Pop go the stars: Simon Fuller teams up with mainland Chinese firms to create digital pop stars – SCMP

“Super Girl” meanwhile and a couple of its brother and sister shows had a good 3-4 year run until the government clamped down on them. For some reason, these competitions were suddenly deemed “unhealthy”. Guess someone wasn’t being paid enough…

Other copycat competitions came and went, but nothing ever happened until “The Voice China” was launched in Mainland China a couple of years ago.

Fobbed off by some as an old idea that had missed its time in a similar way that the American version found it impossible to compete with “American Idol” while the two Simons- Fuller and Cowell waged their own legal battles over the “American X Factor”, the world moved on and became buried in mind numbingly dumb reality television shows like Paris Hilton and Nicole Ritchie in The Simple Life.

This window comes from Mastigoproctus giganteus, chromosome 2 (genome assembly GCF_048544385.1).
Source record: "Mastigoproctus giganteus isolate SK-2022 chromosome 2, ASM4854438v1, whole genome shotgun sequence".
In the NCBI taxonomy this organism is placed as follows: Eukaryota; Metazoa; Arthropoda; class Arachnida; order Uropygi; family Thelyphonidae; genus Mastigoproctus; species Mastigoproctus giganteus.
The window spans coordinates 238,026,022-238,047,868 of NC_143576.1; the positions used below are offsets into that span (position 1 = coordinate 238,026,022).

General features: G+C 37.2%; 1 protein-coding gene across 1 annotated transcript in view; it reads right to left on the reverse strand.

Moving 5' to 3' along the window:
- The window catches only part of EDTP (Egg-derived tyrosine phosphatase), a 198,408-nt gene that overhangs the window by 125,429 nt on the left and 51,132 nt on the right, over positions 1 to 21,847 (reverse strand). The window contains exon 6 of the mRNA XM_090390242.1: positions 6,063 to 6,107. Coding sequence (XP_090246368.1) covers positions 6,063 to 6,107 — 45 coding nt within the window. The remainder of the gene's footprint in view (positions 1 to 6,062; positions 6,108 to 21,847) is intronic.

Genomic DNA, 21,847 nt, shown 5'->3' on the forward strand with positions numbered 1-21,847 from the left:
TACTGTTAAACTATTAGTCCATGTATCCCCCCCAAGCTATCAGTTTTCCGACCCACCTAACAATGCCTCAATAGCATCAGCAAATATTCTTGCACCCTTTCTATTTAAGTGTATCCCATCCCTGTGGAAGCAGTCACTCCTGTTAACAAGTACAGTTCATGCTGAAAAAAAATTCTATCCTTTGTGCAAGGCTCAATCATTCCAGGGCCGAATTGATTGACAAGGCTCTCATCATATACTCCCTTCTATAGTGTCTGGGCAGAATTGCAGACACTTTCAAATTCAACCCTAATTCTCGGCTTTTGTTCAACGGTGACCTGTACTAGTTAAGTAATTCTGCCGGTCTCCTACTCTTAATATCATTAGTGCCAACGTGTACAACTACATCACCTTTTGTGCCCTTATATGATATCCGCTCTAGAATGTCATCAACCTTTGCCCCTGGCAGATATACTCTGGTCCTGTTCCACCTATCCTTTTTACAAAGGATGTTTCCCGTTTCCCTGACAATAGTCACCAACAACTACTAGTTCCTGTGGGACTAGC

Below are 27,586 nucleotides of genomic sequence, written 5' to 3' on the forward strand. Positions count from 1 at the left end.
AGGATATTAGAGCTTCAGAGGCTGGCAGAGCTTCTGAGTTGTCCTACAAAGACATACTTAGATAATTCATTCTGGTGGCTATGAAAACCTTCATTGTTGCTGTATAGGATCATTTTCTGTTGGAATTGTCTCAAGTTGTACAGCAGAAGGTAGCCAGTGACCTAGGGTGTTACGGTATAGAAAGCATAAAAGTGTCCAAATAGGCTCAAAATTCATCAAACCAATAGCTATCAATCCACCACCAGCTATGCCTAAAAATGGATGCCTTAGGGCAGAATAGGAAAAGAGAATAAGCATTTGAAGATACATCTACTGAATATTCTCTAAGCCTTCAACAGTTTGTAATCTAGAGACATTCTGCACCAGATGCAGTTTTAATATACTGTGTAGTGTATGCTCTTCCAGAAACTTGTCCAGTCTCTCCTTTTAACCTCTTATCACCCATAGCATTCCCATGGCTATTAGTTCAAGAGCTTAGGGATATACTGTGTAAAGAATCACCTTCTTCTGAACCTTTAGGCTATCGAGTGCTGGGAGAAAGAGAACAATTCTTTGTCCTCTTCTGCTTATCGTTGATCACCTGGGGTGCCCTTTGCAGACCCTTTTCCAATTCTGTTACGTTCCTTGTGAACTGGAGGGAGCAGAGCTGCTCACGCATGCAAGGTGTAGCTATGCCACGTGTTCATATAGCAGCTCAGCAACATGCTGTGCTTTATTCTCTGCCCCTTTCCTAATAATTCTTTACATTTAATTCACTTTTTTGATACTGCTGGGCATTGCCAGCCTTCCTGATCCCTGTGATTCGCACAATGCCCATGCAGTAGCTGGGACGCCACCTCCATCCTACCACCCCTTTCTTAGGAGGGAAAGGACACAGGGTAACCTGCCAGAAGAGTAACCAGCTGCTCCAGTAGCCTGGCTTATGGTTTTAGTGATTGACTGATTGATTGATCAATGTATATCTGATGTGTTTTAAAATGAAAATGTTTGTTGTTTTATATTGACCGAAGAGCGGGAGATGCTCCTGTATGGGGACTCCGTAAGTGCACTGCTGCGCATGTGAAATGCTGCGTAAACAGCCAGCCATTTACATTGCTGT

This eventually gave way to the relentless marketing of the Ryan Seacrest produced “Keeping Up With The Kardashians” on E! and everything else unreal on a channel on its last legs today.

It started to look tired at least two years ago. For myself, the reality series based around a Hollywood medium was tough to stomach. E! is pretty much a dead brand these days. It’s on Celebrity Overload. No one CARES if Ben Affleck is back in rehab.

Of course before the E! world there were those MTV reality shows like “Real World” and “Jersey Shore” that came and went and where so many nobodies got their fifteen minutes of fame. But what was missing was the music. It still is.